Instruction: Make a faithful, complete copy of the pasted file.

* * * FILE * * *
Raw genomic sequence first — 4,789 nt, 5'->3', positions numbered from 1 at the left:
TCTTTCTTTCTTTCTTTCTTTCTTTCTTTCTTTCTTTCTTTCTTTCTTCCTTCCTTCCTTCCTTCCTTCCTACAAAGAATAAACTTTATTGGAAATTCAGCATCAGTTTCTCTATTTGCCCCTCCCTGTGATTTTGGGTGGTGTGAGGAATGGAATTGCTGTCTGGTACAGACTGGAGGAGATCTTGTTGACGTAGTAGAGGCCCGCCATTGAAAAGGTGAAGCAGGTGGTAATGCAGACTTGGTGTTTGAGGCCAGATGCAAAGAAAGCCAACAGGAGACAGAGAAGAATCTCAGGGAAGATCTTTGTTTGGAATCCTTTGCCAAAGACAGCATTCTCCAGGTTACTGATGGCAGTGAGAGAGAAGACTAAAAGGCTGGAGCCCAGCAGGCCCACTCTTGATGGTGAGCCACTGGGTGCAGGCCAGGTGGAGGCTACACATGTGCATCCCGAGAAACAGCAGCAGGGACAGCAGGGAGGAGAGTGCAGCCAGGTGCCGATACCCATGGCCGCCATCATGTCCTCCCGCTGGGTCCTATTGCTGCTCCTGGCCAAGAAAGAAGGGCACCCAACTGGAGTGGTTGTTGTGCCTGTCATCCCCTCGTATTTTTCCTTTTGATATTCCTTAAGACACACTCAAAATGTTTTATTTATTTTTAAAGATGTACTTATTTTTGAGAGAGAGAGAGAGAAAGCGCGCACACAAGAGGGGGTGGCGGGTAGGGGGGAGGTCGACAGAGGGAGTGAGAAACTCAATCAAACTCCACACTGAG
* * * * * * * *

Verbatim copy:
Raw genomic sequence first — 4,789 nt, 5'->3', positions numbered from 1 at the left:
TCTTTCTTTCTTTCTTTCTTTCTTTCTTTCTTTCTTTCTTTCTTTCTTCCTTCCTTCCTTCCTTCCTTCCTACAAAGAATAAACTTTATTGGAAATTCAGCATCAGTTTCTCTATTTGCCCCTCCCTGTGATTTTGGGTGGTGTGAGGAATGGAATTGCTGTCTGGTACAGACTGGAGGAGATCTTGTTGACGTAGTAGAGGCCCGCCATTGAAAAGGTGAAGCAGGTGGTAATGCAGACTTGGTGTTTGAGGCCAGATGCAAAGAAAGCCAACAGGAGACAGAGAAGAATCTCAGGGAAGATCTTTGTTTGGAATCCTTTGCCAAAGACAGCATTCTCCAGGTTACTGATGGCAGTGAGAGAGAAGACTAAAAGGCTGGAGCCCAGCAGGCCCACTCTTGATGGTGAGCCACTGGGTGCAGGCCAGGTGGAGGCTACACATGTGCATCCCGAGAAACAGCAGCAGGGACAGCAGGGAGGAGAGTGCAGCCAGGTGCCGATACCCATGGCCGCCATCATGTCCTCCCGCTGGGTCCTATTGCTGCTCCTGGCCAAGAAAGAAGGGCACCCAACTGGAGTGGTTGTTGTGCCTGTCATCCCCTCGTATTTTTCCTTTTGATATTCCTTAAGACACACTCAAAATGTTTTATTTATTTTTAAAGATGTACTTATTTTTGAGAGAGAGAGAGAGAAAGCGCGCACACAAGAGGGGGTGGCGGGTAGGGGGGAGGTCGACAGAGGGAGTGAGAAACTCAATCAAACTCCACACTGAG